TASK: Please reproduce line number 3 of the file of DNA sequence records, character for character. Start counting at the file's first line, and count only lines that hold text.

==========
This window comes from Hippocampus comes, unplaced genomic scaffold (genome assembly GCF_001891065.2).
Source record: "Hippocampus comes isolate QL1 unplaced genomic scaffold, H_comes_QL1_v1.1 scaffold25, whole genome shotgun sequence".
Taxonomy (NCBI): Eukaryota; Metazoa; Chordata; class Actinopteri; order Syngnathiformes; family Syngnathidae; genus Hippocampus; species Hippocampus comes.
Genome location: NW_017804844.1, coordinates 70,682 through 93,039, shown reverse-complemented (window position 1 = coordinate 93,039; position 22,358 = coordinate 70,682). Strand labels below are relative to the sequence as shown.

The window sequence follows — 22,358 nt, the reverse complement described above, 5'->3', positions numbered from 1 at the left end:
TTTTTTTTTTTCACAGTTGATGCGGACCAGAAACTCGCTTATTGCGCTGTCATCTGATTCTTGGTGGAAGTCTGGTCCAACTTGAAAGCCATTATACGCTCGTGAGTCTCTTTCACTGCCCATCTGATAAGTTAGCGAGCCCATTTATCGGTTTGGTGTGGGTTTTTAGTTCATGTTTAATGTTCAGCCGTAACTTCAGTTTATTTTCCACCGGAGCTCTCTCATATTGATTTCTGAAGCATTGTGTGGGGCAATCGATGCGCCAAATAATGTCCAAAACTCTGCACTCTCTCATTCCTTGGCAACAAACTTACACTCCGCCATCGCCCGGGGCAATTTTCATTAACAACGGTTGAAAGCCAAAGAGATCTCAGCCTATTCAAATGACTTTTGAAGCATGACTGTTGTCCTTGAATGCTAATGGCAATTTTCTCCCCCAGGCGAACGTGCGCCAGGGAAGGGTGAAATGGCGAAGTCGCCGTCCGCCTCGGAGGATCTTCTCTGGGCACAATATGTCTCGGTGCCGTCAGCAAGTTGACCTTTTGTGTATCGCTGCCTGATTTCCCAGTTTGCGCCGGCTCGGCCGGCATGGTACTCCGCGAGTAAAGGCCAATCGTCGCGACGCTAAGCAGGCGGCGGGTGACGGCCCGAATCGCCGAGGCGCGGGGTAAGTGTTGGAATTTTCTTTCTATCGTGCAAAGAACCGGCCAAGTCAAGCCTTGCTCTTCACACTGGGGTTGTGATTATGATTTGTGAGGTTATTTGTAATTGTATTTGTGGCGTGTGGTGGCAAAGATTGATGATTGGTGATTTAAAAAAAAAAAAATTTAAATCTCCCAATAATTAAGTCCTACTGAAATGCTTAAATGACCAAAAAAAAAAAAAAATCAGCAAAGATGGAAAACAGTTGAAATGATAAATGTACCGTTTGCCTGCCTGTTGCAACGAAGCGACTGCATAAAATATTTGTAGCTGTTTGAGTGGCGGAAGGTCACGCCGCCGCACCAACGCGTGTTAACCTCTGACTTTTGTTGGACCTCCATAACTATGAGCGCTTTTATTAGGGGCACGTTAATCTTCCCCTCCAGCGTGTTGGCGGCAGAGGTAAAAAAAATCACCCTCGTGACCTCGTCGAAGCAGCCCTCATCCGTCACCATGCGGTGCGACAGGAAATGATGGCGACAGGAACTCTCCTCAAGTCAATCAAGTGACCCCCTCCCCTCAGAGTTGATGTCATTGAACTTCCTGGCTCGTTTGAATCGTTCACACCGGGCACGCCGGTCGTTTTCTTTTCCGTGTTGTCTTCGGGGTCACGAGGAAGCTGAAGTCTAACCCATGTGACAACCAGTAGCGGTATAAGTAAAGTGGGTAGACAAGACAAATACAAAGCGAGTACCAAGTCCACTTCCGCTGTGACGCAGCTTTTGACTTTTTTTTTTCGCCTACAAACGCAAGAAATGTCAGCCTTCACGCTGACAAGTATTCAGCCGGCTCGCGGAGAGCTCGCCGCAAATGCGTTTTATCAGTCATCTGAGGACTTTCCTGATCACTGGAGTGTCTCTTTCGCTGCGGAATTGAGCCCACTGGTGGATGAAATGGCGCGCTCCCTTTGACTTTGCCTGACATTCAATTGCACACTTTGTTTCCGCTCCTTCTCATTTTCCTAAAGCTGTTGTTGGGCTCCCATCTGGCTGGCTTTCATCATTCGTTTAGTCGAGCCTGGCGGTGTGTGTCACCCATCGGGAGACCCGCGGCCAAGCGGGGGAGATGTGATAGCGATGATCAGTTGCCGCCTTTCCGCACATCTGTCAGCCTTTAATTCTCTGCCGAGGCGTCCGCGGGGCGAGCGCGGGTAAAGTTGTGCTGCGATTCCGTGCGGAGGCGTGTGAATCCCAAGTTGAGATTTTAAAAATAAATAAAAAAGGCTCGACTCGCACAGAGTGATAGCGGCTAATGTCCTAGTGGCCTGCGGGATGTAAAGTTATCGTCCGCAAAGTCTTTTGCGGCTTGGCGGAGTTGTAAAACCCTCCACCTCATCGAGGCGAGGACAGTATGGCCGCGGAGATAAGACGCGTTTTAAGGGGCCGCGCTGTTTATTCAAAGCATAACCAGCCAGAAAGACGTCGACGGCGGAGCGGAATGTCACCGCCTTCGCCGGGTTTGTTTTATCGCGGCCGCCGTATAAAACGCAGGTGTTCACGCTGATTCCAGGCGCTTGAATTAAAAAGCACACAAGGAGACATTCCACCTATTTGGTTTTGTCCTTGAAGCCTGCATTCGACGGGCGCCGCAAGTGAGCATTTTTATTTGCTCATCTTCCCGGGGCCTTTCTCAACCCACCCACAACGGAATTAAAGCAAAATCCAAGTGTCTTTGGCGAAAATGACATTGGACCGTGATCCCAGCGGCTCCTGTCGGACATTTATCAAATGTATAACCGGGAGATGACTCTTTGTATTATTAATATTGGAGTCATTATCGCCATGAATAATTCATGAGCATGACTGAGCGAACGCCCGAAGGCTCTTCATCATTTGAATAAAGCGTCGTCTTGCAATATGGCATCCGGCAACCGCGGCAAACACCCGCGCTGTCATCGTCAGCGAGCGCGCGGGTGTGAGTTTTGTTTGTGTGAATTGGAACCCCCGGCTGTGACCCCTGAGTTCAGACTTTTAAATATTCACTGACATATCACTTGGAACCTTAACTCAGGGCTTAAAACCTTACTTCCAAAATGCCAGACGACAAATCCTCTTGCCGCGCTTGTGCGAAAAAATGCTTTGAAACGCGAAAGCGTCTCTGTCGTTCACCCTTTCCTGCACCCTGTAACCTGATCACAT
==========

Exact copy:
Taxonomy (NCBI): Eukaryota; Metazoa; Chordata; class Actinopteri; order Syngnathiformes; family Syngnathidae; genus Hippocampus; species Hippocampus comes.